The Sikh baptism ceremony known as Amrit Sanchar originated with Guru Gobind Singh in 1699. The Panj Pyare, or five beloved ones, administer the Khalsa initiations rites. Vaisakhi Day (Bhaisakhi) is the anniversary of the first Amrit initiation ceremony and is celebrated by Sikhs world wide in mid April.
The First Amrit Sanchar ceremony took place in 1699. Tenth Guru Gobind Singh created the new spiritual order of warriors known as the Khalsa. He performed the first Sikh baptism, created the Panj Pyare, and then asked to be baptized himself.
The Panj Pyare, or five beloved ones, were the first initiates of Sikhism. Their representatives administer Amrit in the Sikh baptism ceremony to Khalsa initiates. Panj Pyare instruct initiates in the code of conduct and issue penance. Panj Pyare also have important roles in the Sikh community on special occasions and commemorative events.
Amrit Sanchar, the Sikh baptism ceremony, is conducted by the Panj Pyare who administer initiation rites. Initiates kneel while Panj Pyare sprinkle Amrit in the initiate's hair and eyes and give them Amrit to drink. Initiates agree to forswear all other allegiance and follow the Sikhism code of conduct outlined by the Panj Pyare.
During the process of the Sikh baptism Amrit Sanchar ceremony, Amritdhari initiates are reborn as Khalsa, or immortal saint soldiers who battle egoism. Panj Pyare bless the initiates reverberating "Waheguru". instructing them to practice naam jap and simran reciting Gur mantar and Mool mantar while engaging in the practice of early morning meditation known as Amritvela to counter affect ego and encourage humility. Initiates are encouraged to read and sing hymns of Gurbani kirtan selected from Guru Granth Sahib, Sikhism's holy scripture.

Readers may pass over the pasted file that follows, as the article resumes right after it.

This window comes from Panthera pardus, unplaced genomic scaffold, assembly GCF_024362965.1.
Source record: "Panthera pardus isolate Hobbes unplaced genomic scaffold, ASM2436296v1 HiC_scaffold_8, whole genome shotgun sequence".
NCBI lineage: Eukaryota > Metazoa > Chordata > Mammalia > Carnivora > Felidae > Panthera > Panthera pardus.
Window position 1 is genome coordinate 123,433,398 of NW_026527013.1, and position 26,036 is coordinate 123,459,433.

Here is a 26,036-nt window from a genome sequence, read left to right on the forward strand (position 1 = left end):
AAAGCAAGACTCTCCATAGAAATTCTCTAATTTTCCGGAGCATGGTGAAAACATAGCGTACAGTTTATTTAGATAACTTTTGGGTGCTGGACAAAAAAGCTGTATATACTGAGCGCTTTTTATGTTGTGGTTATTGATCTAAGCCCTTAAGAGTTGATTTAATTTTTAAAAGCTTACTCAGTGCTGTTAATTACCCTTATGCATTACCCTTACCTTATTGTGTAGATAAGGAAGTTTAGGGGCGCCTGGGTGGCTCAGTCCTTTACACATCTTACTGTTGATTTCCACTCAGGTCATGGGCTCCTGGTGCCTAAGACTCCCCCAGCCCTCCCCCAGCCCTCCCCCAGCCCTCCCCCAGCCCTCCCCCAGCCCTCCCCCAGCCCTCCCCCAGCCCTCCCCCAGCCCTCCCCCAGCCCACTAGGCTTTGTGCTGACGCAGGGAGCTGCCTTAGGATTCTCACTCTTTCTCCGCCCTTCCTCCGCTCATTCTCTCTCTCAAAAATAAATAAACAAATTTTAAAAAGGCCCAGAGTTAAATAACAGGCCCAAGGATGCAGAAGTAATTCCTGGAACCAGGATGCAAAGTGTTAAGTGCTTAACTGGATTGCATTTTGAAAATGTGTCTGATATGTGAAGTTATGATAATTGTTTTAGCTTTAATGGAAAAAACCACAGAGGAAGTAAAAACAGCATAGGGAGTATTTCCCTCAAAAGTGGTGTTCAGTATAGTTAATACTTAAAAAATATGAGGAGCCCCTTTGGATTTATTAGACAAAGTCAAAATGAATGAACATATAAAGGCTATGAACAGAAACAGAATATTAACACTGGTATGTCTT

Initiated Sikhs are instructed to follow the Khalsa Code of Conduct by the Panj Pyare during Amrit Sanchar baptism ceremony. All initiated Sikhs are bound by the code of conduct there after and must incorporate gurmat principles and mandates into daily life, or face the penalty of infraction.
An Amritdhari initiate is required to wear five articles of faith during the Sikh baptism Amrit Sanchar initiation ceremony. The five articles are to be kept on or with the Amritdhari at all times thereafter:
- Intact hair
- Wooden comb
- Iron bangle
- Ceremonial sword
Five prayers known as Amrit Banis are recited by the Panj Pyare during the Amrit Sanchar initiation ceremony . The Khalsa initiate is required to review a set of five prayers every day there after. These five prayers are known as Panj Bania or Nitnem.
A Khalsa initiate is instructed to follow four cardinal commandments by the Panj Pyare at the time of initiation. If any one of these four mandates is breached it is considered to be a major misconduct:
- Keep hair intact.
- Forgo flesh slaughtered with sacrificial rites.
- Intimate relationship with spouse only.
- No smoking, drinking or using drugs.
Any initiated Sikh who purposely breaks any of the four major mandates of the code of conduct is guilty of misconduct, and faces boycott by the congregation of Khalsa initiates. The transgressor must appear before the Panj Pyare for penance in order to be reinstated.
The anniversary of the first Amrit ceremony is celebrated on Vaisakhi Day, in early April. Sikhs gather for kirtan programs and festive events which take place at Gurdwaras all around the world. Usually an early morning Amrit Sanchar initiation ceremony, is held. In many locations, worshipers meet for a procession. Langar, blessed food from the Guru's free kitchen, is available for all worshipers throughout the entire day.